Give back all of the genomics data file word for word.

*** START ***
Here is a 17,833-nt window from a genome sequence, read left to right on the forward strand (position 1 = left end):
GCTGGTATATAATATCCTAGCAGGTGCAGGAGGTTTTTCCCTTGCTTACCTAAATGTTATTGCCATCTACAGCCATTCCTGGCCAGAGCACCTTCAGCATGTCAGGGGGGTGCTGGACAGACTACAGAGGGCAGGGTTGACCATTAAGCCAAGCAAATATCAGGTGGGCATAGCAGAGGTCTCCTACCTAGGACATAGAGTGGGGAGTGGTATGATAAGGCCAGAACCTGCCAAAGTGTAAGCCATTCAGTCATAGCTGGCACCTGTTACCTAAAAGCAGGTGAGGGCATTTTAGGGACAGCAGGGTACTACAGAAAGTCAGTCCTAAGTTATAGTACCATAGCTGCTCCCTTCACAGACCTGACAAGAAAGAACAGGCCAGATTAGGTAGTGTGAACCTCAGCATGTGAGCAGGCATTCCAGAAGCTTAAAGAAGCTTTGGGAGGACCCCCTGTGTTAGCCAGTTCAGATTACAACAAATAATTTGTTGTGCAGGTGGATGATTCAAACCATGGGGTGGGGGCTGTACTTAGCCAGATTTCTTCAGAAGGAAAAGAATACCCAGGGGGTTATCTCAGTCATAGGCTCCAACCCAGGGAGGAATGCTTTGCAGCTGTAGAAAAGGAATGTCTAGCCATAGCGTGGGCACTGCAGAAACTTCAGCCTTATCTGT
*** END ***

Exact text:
Here is a 17,833-nt window from a genome sequence, read left to right on the forward strand (position 1 = left end):
GCTGGTATATAATATCCTAGCAGGTGCAGGAGGTTTTTCCCTTGCTTACCTAAATGTTATTGCCATCTACAGCCATTCCTGGCCAGAGCACCTTCAGCATGTCAGGGGGGTGCTGGACAGACTACAGAGGGCAGGGTTGACCATTAAGCCAAGCAAATATCAGGTGGGCATAGCAGAGGTCTCCTACCTAGGACATAGAGTGGGGAGTGGTATGATAAGGCCAGAACCTGCCAAAGTGTAAGCCATTCAGTCATAGCTGGCACCTGTTACCTAAAAGCAGGTGAGGGCATTTTAGGGACAGCAGGGTACTACAGAAAGTCAGTCCTAAGTTATAGTACCATAGCTGCTCCCTTCACAGACCTGACAAGAAAGAACAGGCCAGATTAGGTAGTGTGAACCTCAGCATGTGAGCAGGCATTCCAGAAGCTTAAAGAAGCTTTGGGAGGACCCCCTGTGTTAGCCAGTTCAGATTACAACAAATAATTTGTTGTGCAGGTGGATGATTCAAACCATGGGGTGGGGGCTGTACTTAGCCAGATTTCTTCAGAAGGAAAAGAATACCCAGGGGGTTATCTCAGTCATAGGCTCCAACCCAGGGAGGAATGCTTTGCAGCTGTAGAAAAGGAATGTCTAGCCATAGCGTGGGCACTGCAGAAACTTCAGCCTTATCTGT